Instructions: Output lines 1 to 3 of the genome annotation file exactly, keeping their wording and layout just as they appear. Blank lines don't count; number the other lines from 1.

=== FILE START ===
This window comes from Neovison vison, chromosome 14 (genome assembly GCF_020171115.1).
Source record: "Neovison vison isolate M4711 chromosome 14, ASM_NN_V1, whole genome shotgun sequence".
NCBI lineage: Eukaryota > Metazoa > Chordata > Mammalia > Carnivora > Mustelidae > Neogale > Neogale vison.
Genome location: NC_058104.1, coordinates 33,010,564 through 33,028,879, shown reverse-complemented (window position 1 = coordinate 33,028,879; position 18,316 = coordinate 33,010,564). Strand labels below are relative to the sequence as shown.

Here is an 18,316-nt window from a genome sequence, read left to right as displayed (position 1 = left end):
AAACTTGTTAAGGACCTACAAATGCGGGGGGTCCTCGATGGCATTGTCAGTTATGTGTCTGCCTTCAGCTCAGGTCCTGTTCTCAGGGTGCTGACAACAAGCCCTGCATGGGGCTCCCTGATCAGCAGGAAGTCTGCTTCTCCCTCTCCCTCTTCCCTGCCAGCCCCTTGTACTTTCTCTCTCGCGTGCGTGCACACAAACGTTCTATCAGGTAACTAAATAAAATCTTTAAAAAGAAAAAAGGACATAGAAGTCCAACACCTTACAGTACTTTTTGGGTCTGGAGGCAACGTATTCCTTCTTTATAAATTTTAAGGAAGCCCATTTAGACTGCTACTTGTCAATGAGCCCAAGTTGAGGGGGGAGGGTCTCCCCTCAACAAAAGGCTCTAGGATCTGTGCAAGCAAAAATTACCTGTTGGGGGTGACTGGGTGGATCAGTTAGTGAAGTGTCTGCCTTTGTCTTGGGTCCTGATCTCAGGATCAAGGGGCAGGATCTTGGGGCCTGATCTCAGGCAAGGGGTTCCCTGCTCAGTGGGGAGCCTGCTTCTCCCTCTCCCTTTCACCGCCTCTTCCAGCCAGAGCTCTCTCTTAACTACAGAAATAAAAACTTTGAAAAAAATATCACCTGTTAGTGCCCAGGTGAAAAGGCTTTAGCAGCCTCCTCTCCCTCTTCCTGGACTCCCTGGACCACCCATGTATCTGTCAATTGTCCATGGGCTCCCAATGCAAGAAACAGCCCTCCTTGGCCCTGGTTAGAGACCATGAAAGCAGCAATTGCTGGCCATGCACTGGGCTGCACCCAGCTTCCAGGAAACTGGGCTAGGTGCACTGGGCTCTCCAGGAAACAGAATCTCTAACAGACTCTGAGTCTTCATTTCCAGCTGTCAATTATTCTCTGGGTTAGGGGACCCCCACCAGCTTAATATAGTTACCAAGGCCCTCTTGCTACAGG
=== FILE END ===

This window comes from Neovison vison, chromosome 14 (genome assembly GCF_020171115.1).
Source record: "Neovison vison isolate M4711 chromosome 14, ASM_NN_V1, whole genome shotgun sequence".
NCBI lineage: Eukaryota > Metazoa > Chordata > Mammalia > Carnivora > Mustelidae > Neogale > Neogale vison.